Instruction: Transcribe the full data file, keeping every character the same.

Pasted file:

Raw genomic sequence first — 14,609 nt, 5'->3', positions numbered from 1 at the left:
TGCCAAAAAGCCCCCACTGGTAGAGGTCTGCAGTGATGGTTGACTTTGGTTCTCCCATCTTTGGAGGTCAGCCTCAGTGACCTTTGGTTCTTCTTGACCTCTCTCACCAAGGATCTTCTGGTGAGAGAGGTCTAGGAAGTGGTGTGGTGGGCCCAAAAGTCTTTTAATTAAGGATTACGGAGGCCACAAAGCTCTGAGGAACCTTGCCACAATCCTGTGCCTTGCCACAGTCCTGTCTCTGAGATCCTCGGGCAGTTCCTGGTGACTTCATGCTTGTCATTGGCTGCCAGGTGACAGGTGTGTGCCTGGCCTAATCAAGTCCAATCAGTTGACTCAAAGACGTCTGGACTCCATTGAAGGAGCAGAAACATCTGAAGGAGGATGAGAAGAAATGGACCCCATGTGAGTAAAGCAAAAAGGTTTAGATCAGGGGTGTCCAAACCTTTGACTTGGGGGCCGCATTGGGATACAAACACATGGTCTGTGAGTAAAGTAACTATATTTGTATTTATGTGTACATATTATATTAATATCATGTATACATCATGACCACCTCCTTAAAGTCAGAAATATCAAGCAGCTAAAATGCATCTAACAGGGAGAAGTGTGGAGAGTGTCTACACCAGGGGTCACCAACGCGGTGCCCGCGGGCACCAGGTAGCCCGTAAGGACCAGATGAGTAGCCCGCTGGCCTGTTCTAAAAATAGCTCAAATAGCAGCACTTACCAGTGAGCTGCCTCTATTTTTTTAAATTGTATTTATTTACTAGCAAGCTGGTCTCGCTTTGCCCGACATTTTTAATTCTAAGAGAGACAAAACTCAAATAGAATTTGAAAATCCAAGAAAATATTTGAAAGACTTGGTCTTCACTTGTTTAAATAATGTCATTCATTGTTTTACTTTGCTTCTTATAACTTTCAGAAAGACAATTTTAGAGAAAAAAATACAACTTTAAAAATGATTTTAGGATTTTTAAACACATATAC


Raw genomic sequence first — 14,609 nt, 5'->3', positions numbered from 1 at the left:
TGCCAAAAAGCCCCCACTGGTAGAGGTCTGCAGTGATGGTTGACTTTGGTTCTCCCATCTTTGGAGGTCAGCCTCAGTGACCTTTGGTTCTTCTTGACCTCTCTCACCAAGGATCTTCTGGTGAGAGAGGTCTAGGAAGTGGTGTGGTGGGCCCAAAAGTCTTTTAATTAAGGATTACGGAGGCCACAAAGCTCTGAGGAACCTTGCCACAATCCTGTGCCTTGCCACAGTCCTGTCTCTGAGATCCTCGGGCAGTTCCTGGTGACTTCATGCTTGTCATTGGCTGCCAGGTGACAGGTGTGTGCCTGGCCTAATCAAGTCCAATCAGTTGACTCAAAGACGTCTGGACTCCATTGAAGGAGCAGAAACATCTGAAGGAGGATGAGAAGAAATGGACCCCATGTGAGTAAAGCAAAAAGGTTTAGATCAGGGGTGTCCAAACCTTTGACTTGGGGGCCGCATTGGGATACAAACACATGGTCTGTGAGTAAAGTAACTATATTTGTATTTATGTGTACATATTATATTAATATCATGTATACATCATGACCACCTCCTTAAAGTCAGAAATATCAAGCAGCTAAAATGCATCTAACAGGGAGAAGTGTGGAGAGTGTCTACACCAGGGGTCACCAACGCGGTGCCCGCGGGCACCAGGTAGCCCGTAAGGACCAGATGAGTAGCCCGCTGGCCTGTTCTAAAAATAGCTCAAATAGCAGCACTTACCAGTGAGCTGCCTCTATTTTTTTAAATTGTATTTATTTACTAGCAAGCTGGTCTCGCTTTGCCCGACATTTTTAATTCTAAGAGAGACAAAACTCAAATAGAATTTGAAAATCCAAGAAAATATTTGAAAGACTTGGTCTTCACTTGTTTAAATAATGTCATTCATTGTTTTACTTTGCTTCTTATAACTTTCAGAAAGACAATTTTAGAGAAAAAAATACAACTTTAAAAATGATTTTAGGATTTTTAAACACATATAC